Howard Norman's 'Call Me Ishmael'

It's hard to write a better first line than this one, from Howard Norman's latest novel, Next Life Might Be Kinder: “After my wife, Elizabeth Church, was murdered by the bellman Alfonse Padgett in the Essex Hotel, she did not leave me.”

Whether Elizabeth is haunting the narrator of this book, or whether he's imagining her, doesn't matter much in the end. This exploration of loss isn't about solving mysteries, but exploring them.

My review ran in The Washington Post today.

C.K. Williams on Argument in Poetry

A few nights after reading C.K. Williams new book, All At Once, his first complete collection of prose poems, for an upcoming interview, I was sharing a bottle (or two) of wine with my partner and his friend. Their stubbornness about aspects of the (admittedly rather flawed) artworld reminded me of one of Williams's pieces, and I ran to retrieve the book and recited the poem.

It read in part, “I differ from myself with rancor.” And then continued with Williams's wife saying, "That's because you're stupid."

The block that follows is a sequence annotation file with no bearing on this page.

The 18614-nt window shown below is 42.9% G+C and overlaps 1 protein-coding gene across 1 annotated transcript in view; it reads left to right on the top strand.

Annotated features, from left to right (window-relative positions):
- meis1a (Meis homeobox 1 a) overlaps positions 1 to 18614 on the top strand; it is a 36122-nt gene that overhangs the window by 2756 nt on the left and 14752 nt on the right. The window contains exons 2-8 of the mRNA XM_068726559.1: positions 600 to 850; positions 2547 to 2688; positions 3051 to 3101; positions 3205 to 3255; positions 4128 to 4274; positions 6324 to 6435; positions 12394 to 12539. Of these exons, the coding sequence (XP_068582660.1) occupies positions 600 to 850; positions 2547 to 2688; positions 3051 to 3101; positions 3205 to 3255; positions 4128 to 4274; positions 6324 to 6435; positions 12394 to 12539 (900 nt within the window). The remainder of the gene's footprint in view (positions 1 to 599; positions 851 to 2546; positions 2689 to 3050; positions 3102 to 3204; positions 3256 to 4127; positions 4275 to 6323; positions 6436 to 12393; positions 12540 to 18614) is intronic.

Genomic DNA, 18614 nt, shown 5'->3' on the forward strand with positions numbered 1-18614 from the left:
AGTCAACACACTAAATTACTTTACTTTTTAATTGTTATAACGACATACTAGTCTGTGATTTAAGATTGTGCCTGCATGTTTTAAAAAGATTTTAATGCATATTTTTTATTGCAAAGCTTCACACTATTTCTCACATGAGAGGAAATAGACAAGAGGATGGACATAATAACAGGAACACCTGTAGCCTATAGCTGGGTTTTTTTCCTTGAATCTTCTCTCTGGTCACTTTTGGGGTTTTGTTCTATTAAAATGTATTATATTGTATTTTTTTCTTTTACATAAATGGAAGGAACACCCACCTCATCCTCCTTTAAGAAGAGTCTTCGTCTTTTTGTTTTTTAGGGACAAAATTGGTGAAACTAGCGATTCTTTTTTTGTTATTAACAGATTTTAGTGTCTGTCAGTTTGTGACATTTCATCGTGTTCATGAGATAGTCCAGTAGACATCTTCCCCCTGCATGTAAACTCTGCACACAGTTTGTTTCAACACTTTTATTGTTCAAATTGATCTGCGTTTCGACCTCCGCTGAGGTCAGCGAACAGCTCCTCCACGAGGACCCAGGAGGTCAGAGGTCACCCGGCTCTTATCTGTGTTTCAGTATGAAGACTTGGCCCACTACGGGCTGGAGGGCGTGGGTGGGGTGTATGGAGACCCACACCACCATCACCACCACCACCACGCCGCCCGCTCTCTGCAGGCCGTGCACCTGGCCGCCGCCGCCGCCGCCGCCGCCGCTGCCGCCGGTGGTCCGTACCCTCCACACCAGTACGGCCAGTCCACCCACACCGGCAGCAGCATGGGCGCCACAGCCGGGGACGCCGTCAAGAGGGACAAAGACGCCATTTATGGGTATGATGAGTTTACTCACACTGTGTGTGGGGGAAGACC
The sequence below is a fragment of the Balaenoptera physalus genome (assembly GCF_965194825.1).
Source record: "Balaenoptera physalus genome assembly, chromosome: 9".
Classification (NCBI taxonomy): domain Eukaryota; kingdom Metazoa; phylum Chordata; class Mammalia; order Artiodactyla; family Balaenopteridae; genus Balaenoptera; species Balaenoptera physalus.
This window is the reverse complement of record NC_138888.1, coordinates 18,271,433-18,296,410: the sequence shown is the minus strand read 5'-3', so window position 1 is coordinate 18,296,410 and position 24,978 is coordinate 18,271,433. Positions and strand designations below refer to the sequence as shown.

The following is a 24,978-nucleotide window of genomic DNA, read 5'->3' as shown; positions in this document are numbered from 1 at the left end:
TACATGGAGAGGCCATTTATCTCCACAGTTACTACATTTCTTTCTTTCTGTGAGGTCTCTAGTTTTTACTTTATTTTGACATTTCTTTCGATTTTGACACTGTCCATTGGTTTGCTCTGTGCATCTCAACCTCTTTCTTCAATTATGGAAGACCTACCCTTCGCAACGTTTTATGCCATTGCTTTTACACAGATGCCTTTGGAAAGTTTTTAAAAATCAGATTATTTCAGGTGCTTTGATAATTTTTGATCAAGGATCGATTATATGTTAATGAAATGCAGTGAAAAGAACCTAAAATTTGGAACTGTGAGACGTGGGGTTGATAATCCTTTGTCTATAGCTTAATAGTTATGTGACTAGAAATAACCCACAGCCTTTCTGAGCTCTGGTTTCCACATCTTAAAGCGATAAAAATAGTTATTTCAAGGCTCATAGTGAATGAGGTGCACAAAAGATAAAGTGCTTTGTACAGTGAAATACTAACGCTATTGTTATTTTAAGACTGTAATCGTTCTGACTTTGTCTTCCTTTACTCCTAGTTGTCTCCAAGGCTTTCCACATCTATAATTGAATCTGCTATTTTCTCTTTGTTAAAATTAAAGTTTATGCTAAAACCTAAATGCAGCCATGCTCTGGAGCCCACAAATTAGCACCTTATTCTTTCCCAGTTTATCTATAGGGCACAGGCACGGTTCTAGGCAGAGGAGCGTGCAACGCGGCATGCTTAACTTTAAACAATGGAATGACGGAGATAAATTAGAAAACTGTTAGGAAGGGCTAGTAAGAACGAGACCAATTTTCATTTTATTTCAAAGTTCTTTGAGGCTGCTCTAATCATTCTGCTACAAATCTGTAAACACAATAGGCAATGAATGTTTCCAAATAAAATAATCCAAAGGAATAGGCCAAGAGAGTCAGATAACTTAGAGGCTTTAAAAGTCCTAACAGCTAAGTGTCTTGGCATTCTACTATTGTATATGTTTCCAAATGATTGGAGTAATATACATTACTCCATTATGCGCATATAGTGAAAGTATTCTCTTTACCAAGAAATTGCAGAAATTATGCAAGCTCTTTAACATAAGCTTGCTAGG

That went over like a bomb with my two friends.

Nonetheless, I asked Williams about it when I interviewed him the next day.

In one poem you write: “I differ from myself with rancor.” Does that argument drive your poetry?

"Not the rancor," he said. "The argument is, the rancor is a joke. But the argument is at the basis for much of my poetry. Argument with myself. Robert Frost said something about having an argument with the world. That’s true. We all do. Some of us put it in poetry, and some of us put it in prose, and some of us just shut up."

My complete interview with Williams ran in The Washington Post last month.